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COPPOLA We had an early meeting between me, Gordy Willis, Dean Tavouaris [the production designer] and Anna Hill Johnstone [the costume designer] about what the style would become. We talked about using dark and light. [In the first scenes] Don Corleone’s office would be very dark, compared to the nearly overexposed, magazine-bright photography of the wedding. That was conscious. I know, and any really thoughtful person knows, what is important in the frame.
MOCKOSKIA That is also a danger if we transfer it again. Everyone wants to put their fingerprint on it and do something new. With the new technology, it tries to bring more light into it. You have a beautiful opening and they want to see all the details and the wood paneling. Well, that’s not the point. That’s not “Godfather”.
Were these the kinds of things you paid close attention to while making the original movie?
COPPOLA I can’t say it was my nature to worry about photographic details. “The Godfather” was a very tough experience for me. I was young. I was pushed and I pushed back. I bluffed a lot. I was just glad I survived the experience of “The Godfather” and I didn’t want anything more to do with it. I didn’t even want to direct ‘Godfather II’.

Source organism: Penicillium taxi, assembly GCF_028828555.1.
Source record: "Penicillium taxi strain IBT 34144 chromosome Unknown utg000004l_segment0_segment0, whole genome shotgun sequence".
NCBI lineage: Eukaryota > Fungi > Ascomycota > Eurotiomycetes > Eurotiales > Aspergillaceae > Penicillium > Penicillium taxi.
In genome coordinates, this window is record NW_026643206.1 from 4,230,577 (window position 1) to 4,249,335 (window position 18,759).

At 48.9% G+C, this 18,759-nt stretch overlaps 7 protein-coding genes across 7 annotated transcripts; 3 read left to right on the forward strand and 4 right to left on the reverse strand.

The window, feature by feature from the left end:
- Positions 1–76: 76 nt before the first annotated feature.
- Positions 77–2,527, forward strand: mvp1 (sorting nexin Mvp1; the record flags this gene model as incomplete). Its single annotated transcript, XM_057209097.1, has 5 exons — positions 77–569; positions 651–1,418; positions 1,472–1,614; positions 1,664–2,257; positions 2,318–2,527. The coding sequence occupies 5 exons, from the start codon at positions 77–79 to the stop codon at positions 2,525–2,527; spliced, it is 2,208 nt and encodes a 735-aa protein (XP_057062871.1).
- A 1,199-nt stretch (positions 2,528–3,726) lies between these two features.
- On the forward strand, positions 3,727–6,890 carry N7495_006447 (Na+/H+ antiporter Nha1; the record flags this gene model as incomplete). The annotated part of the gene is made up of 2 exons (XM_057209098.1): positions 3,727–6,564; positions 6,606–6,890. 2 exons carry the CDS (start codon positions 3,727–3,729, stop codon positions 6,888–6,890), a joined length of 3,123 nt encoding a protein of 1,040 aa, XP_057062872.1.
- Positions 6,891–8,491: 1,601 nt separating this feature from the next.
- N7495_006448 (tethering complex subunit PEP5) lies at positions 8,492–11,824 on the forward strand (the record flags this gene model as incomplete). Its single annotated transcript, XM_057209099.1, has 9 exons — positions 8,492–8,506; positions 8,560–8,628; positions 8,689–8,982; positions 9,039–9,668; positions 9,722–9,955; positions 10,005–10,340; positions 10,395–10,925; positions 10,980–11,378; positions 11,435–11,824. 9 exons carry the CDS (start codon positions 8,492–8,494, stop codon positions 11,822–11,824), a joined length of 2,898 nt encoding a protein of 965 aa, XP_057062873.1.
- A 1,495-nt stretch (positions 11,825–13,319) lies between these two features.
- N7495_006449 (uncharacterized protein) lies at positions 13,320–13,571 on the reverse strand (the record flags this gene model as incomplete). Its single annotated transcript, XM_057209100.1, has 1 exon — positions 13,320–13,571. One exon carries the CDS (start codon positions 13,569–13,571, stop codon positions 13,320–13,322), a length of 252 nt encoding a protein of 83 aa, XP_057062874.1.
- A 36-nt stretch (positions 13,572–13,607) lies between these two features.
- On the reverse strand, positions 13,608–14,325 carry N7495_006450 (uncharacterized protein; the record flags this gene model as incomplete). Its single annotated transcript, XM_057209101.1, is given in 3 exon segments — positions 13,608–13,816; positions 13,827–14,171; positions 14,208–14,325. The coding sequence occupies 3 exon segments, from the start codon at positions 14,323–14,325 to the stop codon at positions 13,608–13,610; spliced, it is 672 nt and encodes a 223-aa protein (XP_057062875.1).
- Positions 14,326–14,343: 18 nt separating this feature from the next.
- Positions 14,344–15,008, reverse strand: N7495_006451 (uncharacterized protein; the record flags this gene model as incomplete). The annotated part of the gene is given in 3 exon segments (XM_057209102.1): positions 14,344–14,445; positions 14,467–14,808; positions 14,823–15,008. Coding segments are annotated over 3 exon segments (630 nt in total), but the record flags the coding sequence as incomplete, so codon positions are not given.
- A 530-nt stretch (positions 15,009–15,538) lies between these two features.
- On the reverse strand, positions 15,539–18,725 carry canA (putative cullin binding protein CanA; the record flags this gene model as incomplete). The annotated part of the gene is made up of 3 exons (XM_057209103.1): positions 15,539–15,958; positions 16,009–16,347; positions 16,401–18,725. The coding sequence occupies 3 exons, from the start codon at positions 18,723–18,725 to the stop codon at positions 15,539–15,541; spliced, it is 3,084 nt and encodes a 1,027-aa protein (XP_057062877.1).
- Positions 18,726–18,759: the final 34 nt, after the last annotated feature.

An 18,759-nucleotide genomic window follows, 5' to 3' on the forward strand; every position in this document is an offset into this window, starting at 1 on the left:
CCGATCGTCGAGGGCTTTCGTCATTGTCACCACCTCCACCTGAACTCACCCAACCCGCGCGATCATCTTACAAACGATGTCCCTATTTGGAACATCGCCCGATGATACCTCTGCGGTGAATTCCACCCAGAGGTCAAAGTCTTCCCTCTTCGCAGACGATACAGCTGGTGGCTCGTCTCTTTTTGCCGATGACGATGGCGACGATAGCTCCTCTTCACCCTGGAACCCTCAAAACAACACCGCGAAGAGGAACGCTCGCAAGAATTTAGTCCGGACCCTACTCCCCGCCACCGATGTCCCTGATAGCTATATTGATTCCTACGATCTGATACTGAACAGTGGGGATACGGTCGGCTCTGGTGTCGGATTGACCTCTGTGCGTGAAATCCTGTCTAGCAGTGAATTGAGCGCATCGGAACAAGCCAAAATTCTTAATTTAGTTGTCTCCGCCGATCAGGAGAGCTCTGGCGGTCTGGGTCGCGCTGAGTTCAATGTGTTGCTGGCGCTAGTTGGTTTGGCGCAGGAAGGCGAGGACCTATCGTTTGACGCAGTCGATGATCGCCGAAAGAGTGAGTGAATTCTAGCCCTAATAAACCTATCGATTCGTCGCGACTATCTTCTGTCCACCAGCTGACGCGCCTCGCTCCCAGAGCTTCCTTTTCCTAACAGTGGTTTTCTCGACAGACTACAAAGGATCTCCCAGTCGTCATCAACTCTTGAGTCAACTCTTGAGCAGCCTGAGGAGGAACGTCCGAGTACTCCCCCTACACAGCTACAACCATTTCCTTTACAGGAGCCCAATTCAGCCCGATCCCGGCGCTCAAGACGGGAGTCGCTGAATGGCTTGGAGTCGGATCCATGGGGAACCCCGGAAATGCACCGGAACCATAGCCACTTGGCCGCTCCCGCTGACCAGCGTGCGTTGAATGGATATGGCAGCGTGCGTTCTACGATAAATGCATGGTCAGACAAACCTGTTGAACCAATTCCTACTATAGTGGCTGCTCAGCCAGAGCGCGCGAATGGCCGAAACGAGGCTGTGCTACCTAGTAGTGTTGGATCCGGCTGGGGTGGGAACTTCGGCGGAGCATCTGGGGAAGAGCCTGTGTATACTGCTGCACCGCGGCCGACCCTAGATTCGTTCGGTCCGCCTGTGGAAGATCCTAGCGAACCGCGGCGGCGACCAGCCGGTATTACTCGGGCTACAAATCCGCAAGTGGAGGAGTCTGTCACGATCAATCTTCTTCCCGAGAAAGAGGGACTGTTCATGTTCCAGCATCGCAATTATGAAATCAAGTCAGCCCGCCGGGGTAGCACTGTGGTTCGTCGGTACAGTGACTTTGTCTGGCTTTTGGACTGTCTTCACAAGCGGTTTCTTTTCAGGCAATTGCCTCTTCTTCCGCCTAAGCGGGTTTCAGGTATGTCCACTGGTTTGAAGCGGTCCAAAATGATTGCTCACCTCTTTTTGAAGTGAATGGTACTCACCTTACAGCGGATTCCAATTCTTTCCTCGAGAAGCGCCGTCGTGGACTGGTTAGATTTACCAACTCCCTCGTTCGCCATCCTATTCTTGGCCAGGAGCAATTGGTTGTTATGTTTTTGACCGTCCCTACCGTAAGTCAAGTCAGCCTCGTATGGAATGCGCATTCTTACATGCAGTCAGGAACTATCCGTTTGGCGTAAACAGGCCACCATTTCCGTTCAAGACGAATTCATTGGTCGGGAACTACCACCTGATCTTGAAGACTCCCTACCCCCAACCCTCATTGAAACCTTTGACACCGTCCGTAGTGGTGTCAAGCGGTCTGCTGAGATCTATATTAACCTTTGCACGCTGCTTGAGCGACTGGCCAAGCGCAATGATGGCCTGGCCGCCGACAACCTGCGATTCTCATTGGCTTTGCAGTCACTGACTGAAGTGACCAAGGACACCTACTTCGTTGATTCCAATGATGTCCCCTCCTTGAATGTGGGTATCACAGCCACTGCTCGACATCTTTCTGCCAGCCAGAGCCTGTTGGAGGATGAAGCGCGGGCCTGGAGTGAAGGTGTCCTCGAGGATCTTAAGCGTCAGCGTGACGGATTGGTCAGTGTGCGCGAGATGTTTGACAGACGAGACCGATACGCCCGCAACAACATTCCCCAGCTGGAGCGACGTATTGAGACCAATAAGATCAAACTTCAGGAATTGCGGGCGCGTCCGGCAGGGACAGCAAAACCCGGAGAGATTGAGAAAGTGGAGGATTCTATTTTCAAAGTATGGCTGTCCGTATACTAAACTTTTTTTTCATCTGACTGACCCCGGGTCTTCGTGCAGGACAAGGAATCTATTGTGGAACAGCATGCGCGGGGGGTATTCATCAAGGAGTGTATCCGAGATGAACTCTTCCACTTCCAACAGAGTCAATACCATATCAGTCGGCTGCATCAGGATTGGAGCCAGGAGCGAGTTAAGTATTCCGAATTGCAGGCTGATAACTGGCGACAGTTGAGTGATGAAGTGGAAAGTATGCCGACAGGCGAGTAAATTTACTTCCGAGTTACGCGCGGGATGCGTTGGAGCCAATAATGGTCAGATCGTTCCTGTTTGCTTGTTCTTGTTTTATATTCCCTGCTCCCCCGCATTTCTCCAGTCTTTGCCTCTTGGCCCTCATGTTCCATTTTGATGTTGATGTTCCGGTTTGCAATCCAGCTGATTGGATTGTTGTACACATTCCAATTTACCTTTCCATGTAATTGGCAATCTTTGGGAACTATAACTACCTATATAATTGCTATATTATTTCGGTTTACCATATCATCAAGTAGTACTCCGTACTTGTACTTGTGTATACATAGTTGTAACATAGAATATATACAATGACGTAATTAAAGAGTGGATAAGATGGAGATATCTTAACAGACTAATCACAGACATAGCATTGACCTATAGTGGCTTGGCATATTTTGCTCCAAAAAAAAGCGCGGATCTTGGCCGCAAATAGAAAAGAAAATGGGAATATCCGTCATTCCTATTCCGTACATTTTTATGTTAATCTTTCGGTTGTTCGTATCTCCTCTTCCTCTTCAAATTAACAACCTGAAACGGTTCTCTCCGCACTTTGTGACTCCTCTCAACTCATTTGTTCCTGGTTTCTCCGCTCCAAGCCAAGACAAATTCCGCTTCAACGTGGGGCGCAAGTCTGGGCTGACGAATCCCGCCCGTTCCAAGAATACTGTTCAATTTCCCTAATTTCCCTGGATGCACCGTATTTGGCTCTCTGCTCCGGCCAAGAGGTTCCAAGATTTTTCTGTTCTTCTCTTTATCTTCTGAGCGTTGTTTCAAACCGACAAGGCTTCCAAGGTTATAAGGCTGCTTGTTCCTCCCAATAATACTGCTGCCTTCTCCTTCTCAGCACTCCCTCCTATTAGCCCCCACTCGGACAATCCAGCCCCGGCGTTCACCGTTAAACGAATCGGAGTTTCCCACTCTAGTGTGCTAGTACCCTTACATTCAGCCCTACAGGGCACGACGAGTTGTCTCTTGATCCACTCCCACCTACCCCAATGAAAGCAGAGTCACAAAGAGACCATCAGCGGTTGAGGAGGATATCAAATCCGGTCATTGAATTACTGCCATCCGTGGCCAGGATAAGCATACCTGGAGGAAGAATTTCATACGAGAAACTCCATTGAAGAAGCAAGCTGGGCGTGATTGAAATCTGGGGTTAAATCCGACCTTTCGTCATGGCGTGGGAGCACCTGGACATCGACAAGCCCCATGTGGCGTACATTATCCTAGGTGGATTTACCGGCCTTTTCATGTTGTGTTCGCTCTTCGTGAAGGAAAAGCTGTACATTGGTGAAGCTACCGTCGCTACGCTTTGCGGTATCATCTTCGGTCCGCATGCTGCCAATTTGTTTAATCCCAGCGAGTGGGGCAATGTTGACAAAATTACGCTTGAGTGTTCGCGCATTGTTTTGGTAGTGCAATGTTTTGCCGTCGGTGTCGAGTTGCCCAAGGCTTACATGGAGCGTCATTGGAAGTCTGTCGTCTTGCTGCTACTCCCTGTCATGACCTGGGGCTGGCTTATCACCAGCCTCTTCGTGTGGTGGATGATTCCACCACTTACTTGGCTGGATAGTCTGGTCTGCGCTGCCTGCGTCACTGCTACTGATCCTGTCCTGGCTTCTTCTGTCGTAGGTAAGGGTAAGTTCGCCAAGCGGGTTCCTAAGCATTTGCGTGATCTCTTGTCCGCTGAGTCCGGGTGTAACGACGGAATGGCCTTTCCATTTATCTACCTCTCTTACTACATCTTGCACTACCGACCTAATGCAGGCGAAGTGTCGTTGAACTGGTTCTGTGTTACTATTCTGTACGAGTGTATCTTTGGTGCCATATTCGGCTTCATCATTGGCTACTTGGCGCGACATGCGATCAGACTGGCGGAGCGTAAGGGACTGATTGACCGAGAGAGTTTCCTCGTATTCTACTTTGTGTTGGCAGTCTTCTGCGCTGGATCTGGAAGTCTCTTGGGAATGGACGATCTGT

Are you ever tired of watching “The Godfather”?
COPPOLA No never.
MOCKOSKIA I’m always nervous about showing him because maybe he’ll say, “Ah, but you know what I wish I could do is make these changes –” and here comes another cut. But he would sit there and watch it. He never gets tired of it and he will have the best stories. [To Coppola] You told me when we did the last review that they didn’t want you to film the scene where Brando has a heart attack.